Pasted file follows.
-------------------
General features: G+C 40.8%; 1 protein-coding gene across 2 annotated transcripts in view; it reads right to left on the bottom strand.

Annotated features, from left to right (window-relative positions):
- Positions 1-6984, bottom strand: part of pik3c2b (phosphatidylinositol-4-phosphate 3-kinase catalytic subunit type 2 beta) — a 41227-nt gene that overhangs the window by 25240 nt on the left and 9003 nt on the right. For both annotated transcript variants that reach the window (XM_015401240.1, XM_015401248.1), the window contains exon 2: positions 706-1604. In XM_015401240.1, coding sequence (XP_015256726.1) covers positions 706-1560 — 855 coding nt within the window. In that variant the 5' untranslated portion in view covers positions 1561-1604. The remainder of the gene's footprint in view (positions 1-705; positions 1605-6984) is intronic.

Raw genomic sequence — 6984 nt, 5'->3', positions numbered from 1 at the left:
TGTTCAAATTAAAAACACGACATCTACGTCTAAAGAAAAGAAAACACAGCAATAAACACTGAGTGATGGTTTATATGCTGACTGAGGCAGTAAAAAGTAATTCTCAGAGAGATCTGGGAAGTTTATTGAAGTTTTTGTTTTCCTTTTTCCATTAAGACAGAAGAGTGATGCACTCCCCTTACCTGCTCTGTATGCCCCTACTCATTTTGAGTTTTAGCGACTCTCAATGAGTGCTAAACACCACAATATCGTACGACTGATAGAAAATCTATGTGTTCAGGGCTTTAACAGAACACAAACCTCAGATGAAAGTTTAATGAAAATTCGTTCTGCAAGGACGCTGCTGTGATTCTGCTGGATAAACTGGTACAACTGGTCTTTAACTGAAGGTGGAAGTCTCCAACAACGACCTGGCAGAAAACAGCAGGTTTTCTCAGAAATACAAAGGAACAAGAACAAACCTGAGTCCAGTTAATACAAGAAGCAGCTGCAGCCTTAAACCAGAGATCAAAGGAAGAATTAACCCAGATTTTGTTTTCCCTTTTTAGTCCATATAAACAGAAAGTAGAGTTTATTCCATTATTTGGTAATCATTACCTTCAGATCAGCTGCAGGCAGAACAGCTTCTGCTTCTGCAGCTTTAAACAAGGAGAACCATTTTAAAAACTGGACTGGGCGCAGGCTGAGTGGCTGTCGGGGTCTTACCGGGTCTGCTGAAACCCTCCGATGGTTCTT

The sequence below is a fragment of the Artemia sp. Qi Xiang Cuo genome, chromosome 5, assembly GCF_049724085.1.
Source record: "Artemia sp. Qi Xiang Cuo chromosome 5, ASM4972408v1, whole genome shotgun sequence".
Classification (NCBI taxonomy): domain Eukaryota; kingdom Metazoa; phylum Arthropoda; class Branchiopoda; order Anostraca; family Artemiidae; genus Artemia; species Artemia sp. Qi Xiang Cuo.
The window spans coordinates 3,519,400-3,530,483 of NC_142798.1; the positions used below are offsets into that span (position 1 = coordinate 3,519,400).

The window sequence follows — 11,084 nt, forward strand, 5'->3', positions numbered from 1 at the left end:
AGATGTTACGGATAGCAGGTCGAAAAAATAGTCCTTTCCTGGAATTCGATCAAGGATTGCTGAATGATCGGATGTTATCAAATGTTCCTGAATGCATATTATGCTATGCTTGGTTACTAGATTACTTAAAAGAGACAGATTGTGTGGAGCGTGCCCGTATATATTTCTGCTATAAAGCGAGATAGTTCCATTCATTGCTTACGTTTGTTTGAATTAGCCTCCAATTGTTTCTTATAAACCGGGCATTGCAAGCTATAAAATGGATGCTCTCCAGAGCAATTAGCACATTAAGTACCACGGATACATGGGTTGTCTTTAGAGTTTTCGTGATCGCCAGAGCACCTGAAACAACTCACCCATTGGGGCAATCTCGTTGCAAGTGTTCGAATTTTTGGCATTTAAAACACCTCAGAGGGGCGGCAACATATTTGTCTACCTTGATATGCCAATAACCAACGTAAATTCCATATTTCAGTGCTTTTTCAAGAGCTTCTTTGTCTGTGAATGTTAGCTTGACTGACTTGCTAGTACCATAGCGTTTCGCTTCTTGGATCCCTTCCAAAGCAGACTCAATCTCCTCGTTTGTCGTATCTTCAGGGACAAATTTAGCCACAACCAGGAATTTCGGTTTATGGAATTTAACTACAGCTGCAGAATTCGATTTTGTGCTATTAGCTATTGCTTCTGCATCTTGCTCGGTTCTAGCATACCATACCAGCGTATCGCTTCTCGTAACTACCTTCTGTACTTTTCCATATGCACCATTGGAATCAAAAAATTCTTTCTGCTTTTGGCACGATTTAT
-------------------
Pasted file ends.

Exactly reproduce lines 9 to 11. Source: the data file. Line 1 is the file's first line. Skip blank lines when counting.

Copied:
The window spans coordinates 3,519,400-3,530,483 of NC_142798.1; the positions used below are offsets into that span (position 1 = coordinate 3,519,400).

The window sequence follows — 11,084 nt, forward strand, 5'->3', positions numbered from 1 at the left end:
AGATGTTACGGATAGCAGGTCGAAAAAATAGTCCTTTCCTGGAATTCGATCAAGGATTGCTGAATGATCGGATGTTATCAAATGTTCCTGAATGCATATTATGCTATGCTTGGTTACTAGATTACTTAAAAGAGACAGATTGTGTGGAGCGTGCCCGTATATATTTCTGCTATAAAGCGAGATAGTTCCATTCATTGCTTACGTTTGTTTGAATTAGCCTCCAATTGTTTCTTATAAACCGGGCATTGCAAGCTATAAAATGGATGCTCTCCAGAGCAATTAGCACATTAAGTACCACGGATACATGGGTTGTCTTTAGAGTTTTCGTGATCGCCAGAGCACCTGAAACAACTCACCCATTGGGGCAATCTCGTTGCAAGTGTTCGAATTTTTGGCATTTAAAACACCTCAGAGGGGCGGCAACATATTTGTCTACCTTGATATGCCAATAACCAACGTAAATTCCATATTTCAGTGCTTTTTCAAGAGCTTCTTTGTCTGTGAATGTTAGCTTGACTGACTTGCTAGTACCATAGCGTTTCGCTTCTTGGATCCCTTCCAAAGCAGACTCAATCTCCTCGTTTGTCGTATCTTCAGGGACAAATTTAGCCACAACCAGGAATTTCGGTTTATGGAATTTAACTACAGCTGCAGAATTCGATTTTGTGCTATTAGCTATTGCTTCTGCATCTTGCTCGGTTCTAGCATACCATACCAGCGTATCGCTTCTCGTAACTACCTTCTGTACTTTTCCATATGCACCATTGGAATCAAAAAATTCTTTCTGCTTTTGGCACGATTTAT